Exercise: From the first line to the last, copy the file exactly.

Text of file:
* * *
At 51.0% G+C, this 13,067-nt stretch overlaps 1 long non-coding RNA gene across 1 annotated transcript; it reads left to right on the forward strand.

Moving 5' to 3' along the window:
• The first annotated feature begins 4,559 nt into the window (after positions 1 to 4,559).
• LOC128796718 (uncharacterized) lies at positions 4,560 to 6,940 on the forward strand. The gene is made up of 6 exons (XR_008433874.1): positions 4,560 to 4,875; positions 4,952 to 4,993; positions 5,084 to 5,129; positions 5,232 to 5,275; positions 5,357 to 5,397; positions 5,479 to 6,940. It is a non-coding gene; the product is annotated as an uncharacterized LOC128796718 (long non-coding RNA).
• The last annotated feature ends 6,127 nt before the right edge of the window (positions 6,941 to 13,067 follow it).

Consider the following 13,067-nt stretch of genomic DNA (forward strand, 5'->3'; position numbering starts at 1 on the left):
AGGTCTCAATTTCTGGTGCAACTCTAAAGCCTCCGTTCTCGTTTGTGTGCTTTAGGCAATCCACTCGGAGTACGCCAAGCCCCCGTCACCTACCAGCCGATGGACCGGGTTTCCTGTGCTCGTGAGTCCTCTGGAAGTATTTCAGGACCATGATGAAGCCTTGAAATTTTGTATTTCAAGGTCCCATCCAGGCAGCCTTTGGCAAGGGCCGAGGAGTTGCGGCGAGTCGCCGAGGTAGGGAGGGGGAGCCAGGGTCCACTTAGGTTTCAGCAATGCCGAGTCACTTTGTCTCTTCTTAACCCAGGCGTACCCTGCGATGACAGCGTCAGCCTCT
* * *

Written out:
At 51.0% G+C, this 13,067-nt stretch overlaps 1 long non-coding RNA gene across 1 annotated transcript; it reads left to right on the forward strand.

Moving 5' to 3' along the window:
• The first annotated feature begins 4,559 nt into the window (after positions 1 to 4,559).
• LOC128796718 (uncharacterized) lies at positions 4,560 to 6,940 on the forward strand. The gene is made up of 6 exons (XR_008433874.1): positions 4,560 to 4,875; positions 4,952 to 4,993; positions 5,084 to 5,129; positions 5,232 to 5,275; positions 5,357 to 5,397; positions 5,479 to 6,940. It is a non-coding gene; the product is annotated as an uncharacterized LOC128796718 (long non-coding RNA).
• The last annotated feature ends 6,127 nt before the right edge of the window (positions 6,941 to 13,067 follow it).

Consider the following 13,067-nt stretch of genomic DNA (forward strand, 5'->3'; position numbering starts at 1 on the left):
AGGTCTCAATTTCTGGTGCAACTCTAAAGCCTCCGTTCTCGTTTGTGTGCTTTAGGCAATCCACTCGGAGTACGCCAAGCCCCCGTCACCTACCAGCCGATGGACCGGGTTTCCTGTGCTCGTGAGTCCTCTGGAAGTATTTCAGGACCATGATGAAGCCTTGAAATTTTGTATTTCAAGGTCCCATCCAGGCAGCCTTTGGCAAGGGCCGAGGAGTTGCGGCGAGTCGCCGAGGTAGGGAGGGGGAGCCAGGGTCCACTTAGGTTTCAGCAATGCCGAGTCACTTTGTCTCTTCTTAACCCAGGCGTACCCTGCGATGACAGCGTCAGCCTCT